Honda's Super Cub hardly needs an introduction, being one of the most popular two-wheelers ever produced. Since 1958 over 87 million Cubs have rolled out of as many as 15 different Honda factories all over the world. Its impact has been so great that it became the first vehicle to obtain three-dimensional trademark registration in Japan.

The electric-powered Cub first appeared as a concept model at the 2009 Tokyo Motor Show, showcasing two-wheel drive with electric motors in each hub. It resurfaced last October at the 2015 Tokyo Motor Show, this time with a single electric motor in the rear wheel hub.

With a styling that pays obvious homage to the iconic 1958 model, the EV-Cub is a precise replica of the 2015 Super Cub concept; a version that appears closer to what an actual production model would look like. Along with the front wheel hub motor, gone is the LED lightshow of the 2009 concept. The battery pack is mounted low in the frame, and is removable via a tilting cover on the left side of the bike.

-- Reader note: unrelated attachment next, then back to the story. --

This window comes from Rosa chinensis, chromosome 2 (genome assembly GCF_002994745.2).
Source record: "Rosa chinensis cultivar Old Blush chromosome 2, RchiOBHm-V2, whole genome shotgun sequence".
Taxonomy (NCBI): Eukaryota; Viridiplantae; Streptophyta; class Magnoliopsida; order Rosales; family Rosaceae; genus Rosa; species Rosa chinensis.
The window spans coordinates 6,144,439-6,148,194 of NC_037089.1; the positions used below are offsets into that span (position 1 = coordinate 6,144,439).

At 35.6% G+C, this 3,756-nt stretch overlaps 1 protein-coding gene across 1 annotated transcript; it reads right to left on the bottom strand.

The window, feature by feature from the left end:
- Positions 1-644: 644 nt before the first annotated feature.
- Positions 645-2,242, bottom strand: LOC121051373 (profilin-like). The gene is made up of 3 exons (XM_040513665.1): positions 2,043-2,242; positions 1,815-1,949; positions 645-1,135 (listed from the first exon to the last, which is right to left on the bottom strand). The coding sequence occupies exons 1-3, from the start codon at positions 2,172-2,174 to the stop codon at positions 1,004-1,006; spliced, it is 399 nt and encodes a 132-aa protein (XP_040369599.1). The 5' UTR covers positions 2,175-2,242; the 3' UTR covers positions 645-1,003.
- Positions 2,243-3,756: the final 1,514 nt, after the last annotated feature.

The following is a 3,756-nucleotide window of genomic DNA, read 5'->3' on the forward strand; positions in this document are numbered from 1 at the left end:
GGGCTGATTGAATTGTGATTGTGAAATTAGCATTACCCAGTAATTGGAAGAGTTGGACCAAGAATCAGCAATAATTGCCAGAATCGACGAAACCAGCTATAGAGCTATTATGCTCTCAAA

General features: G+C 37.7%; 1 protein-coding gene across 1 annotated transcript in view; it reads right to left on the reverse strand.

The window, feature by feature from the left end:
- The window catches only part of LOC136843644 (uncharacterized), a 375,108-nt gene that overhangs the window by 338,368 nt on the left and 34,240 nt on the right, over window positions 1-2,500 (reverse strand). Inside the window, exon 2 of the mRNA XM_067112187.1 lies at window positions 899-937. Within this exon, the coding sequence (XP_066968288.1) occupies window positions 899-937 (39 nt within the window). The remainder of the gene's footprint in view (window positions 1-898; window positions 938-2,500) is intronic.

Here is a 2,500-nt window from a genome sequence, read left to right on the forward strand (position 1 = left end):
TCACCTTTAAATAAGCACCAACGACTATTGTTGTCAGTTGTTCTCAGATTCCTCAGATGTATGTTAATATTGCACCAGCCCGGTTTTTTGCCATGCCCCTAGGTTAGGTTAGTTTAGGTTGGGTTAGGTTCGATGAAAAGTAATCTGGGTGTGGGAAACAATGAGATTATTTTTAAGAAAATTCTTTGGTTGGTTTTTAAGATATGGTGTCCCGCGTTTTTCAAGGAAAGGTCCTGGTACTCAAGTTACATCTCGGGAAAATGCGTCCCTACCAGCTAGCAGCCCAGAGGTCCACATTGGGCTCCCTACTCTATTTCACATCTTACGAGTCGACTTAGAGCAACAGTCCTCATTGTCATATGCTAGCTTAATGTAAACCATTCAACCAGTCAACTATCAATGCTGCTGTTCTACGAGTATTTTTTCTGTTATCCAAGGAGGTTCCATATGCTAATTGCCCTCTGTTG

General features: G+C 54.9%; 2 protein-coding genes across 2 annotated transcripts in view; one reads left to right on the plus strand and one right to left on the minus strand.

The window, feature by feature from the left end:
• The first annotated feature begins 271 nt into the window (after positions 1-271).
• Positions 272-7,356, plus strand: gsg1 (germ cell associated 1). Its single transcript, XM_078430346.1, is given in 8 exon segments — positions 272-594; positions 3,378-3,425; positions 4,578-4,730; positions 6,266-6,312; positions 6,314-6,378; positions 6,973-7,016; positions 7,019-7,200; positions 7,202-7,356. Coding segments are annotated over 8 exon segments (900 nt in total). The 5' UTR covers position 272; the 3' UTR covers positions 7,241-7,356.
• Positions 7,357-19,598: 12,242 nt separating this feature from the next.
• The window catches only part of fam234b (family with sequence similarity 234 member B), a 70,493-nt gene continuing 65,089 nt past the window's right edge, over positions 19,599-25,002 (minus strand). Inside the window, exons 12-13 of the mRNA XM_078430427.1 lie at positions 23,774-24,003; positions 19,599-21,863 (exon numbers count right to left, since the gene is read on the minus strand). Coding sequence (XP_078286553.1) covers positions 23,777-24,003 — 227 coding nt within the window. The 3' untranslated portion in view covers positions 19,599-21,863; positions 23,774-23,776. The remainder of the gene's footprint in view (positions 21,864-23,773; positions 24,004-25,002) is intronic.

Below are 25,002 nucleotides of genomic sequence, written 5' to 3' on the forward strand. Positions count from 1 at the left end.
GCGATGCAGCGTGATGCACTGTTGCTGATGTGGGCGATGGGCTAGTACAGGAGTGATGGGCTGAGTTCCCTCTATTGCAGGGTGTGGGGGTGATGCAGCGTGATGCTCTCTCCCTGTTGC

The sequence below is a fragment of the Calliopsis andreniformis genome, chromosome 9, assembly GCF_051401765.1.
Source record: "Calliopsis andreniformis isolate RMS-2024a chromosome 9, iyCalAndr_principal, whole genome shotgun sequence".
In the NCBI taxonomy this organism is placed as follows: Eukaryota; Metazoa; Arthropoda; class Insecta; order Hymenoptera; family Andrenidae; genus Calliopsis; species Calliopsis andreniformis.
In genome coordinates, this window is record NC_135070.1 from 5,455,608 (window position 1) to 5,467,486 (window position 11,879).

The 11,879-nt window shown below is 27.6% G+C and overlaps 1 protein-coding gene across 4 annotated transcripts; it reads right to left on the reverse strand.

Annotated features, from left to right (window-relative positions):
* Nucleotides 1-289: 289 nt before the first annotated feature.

A tilting cover reveals the removable battery of the Honda EV-Cub
A tilting cover reveals the removable battery of the Honda EV-Cub

Effectively the EV-Cub appears to be little more than a city commuter with relatively small range and performance figures in the original 50 cc Super Cub's ballpark – but without any official specs in hand, we're just speculating.

If Honda were to produce it now, it would probably employ the powertrain of the only electric scooter in the company's lineup, the EV-Neo. Powered by a 0.9 kWh battery, it peaks at 3.8 hp (2.8 kW) for a range of 34 km (21.1 mi) at 30 km/h (18.6 mph) on level ground. Hopefully Honda will opt for a more potent package, given that by 2018 the EV-Neo's technology will be almost 10 years old.